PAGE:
Gary Busey goes to war with William Smith (playing what else… a biker) in Eye of the Tiger. This 80s cult piece of action lunacy is being released on Blu-Ray thanks to Scorpion Releasing with their new 2K Master.
In answer to your first question… yes, they use the Survivor song (just watch the trailer above). In answer to your second question, yes, this fucking movie rules. Grade A aged Cheese never tasted so ridiculously good as it does in Eye of the Tiger.
War Vet Buck Matthews (Gary Busey) returns home after serving a 5-year prison sentence. He’s just planning on starting over with his wife (Denise Galik) and their daughter (Judith Barsi). Beginning with the sheriff (Seymour Cassel) things just are right. When Matthews comes in contact with the local biker gang no one wants to help him. When tragedy strikes still no one will stand up to the gang led by the evil Blade (William Smith). Matthews with help from a fellow ex-con who owes him a favor (help in form of what is possibly the most 80s help a white dude taking on gangs in the 80s could get) begins to exterminate the gang in the only way he knows how. With only his James Brown loving Pilot buddy JB (Yaphet Kotto) they take on Blade and his gang until the climatic apocalyptic showdown.
Eye of the Tiger never blinks at taking everything in this film deathly seriously and never blinks or winks at anything. Director Richard Sarafian approaches this as though this was a sobering indictment of small-town America and biker gang culture. The problem is that the script by Michael Thomas Montgomery is none of those things and is literally a straight-ahead actioner about street level justice. That fight between what the script is and how the direction of that script is executed.
Every performance is taken with the same sort of pitch and tone that the film is. Busey is the perfect lead as he has zero sense of irony when approaching playing Matthews. There is this dead eye stare that Busey brings to the entire film. That stare even in normal scenes, before vengeance becomes an fulltime obsession, makes one think that the performance is predicated on just waiting to go full-on kill-killer and the gang is the excuse to go full Death Wish. In this era there was something about Busey’s performances that feels like a feral animal that’s a few months outside of being domesticated. At any provocation that feral animal will unleash the sort of fury one expects.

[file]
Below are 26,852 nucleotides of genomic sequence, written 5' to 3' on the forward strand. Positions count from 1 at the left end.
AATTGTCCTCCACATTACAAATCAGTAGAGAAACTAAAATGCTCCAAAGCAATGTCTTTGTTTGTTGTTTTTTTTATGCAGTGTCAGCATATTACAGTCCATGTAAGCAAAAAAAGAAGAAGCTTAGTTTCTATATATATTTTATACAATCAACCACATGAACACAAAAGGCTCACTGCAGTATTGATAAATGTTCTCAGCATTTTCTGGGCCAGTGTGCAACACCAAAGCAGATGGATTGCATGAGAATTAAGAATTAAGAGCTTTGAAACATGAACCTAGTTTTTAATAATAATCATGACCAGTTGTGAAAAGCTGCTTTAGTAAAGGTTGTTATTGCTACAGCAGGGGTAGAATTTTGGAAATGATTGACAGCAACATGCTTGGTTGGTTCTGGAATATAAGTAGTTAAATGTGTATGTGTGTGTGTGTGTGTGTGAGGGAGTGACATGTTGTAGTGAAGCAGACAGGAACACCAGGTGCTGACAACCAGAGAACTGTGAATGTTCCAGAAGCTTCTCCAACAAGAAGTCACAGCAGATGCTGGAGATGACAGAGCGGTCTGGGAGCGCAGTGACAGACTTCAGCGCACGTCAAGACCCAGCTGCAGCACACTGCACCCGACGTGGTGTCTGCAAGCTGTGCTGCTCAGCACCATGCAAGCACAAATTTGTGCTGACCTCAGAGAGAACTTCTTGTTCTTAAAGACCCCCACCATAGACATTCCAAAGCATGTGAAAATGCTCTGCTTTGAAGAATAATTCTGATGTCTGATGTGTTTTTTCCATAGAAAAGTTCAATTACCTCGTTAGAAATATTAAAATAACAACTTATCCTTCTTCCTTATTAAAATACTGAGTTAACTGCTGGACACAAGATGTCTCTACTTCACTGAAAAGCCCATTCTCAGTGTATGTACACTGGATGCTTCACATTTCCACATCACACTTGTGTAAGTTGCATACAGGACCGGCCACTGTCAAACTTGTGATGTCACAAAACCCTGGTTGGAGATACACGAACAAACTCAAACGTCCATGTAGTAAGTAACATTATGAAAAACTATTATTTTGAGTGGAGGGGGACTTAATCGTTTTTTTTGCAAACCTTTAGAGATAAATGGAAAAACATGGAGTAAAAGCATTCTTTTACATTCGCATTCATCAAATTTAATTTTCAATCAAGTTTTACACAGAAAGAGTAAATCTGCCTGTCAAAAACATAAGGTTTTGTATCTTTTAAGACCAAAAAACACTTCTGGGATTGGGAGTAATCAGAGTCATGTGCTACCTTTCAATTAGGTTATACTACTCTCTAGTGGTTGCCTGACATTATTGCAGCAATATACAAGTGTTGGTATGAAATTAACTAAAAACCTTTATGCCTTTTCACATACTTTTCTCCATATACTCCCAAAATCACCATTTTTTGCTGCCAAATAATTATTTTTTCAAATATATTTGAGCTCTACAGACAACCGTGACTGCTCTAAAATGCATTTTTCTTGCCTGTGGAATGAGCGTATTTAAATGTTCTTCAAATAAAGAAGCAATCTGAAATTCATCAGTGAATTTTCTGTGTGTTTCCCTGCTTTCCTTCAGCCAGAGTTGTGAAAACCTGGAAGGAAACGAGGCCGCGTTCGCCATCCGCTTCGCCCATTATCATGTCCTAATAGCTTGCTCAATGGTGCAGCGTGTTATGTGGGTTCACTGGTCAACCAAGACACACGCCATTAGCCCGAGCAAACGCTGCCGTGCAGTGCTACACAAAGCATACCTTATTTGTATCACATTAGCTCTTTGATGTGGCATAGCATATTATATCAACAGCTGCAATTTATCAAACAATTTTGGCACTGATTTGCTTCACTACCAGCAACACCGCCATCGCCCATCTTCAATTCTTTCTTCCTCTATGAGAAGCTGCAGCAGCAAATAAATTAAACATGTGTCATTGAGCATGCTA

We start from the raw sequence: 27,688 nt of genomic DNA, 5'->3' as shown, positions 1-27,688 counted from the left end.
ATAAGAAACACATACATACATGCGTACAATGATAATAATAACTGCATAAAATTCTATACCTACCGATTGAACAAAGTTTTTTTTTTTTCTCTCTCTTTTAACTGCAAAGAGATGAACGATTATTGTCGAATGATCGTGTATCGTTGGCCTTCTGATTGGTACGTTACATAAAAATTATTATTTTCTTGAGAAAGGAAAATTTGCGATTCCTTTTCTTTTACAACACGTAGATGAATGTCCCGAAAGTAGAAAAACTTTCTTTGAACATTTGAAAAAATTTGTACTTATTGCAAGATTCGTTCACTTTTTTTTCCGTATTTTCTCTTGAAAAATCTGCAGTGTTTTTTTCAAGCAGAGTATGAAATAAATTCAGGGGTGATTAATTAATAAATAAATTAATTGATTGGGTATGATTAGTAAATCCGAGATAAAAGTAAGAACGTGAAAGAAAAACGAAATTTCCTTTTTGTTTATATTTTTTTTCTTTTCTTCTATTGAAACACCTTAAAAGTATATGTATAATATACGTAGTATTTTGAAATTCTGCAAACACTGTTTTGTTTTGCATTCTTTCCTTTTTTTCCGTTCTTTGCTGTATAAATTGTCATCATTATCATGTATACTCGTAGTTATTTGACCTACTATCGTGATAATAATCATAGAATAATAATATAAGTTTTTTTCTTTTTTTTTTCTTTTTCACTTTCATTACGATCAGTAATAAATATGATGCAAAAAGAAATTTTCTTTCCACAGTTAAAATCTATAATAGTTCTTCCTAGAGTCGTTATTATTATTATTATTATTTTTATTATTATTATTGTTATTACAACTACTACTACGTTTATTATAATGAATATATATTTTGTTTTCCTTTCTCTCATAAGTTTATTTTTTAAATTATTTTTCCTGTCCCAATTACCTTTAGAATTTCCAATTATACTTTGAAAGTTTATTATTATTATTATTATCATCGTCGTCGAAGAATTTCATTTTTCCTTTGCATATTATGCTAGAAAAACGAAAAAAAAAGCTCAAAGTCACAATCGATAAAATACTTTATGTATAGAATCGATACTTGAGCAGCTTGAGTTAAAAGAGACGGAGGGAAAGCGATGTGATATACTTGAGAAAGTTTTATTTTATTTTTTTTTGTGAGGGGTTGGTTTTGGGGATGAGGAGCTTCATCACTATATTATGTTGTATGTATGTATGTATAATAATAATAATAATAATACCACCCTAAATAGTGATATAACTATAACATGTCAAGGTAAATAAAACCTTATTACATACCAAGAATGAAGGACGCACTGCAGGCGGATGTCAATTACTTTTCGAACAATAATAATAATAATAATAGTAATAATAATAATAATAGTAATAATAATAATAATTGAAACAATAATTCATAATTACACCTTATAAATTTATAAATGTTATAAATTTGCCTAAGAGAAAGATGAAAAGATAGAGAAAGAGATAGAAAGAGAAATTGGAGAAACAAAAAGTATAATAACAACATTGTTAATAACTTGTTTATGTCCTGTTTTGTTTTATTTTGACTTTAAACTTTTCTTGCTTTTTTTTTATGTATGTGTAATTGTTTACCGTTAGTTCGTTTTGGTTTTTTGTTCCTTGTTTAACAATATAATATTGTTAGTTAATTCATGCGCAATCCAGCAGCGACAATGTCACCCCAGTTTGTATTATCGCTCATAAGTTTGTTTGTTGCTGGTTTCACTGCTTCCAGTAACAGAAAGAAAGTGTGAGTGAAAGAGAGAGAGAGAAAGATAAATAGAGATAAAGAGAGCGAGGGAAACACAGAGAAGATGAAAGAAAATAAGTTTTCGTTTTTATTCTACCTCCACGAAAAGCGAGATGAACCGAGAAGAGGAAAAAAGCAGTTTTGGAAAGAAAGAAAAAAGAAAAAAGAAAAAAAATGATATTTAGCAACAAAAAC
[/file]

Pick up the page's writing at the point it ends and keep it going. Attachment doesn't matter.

One thing that this film does right regardless of your thoughts on the film itself, is the unleashing of action fury. Once Eye of the Tiger shifts into Action Revenge mode the film does not stop until the job is finished. This included car chases, motorcycle stunts, ariel bombings, explosions aplenty and a fisticuffs battle between Smith and Busey. Sarafian approaches these set pieces with the sort of clean eye for geography that many will appreciate stunt work especially the type that was so prevalent in the late 1980s.
Eye of the Tiger may have your standard-issue revenge plot, but it’s done with an overwrought and overheated seriousness you can’t help but appreciate. Its inability to wink and node knowingly that we’ve seen this all before is an asset rather than disadvantage. This one is a Cult Action Classic just waiting to be rediscovered.
The new HD Master from a 2K Scan of the Interpositive is beautifully crisp and sharp. Scorpion Releasing’s transfer is beautifully reproducing cinematographer Peter Lyons Collister’s photography.
They include the following:
- Theatrical Trailer
The only extra included is the Theatrical Trailer (2:15).
The Final Thought
Eye of the Tiger is sure to please fans of cult action films. Scorpion Releasing has created a beautiful transfer to put the film’s best foot forward. Highest Possible Recommendations.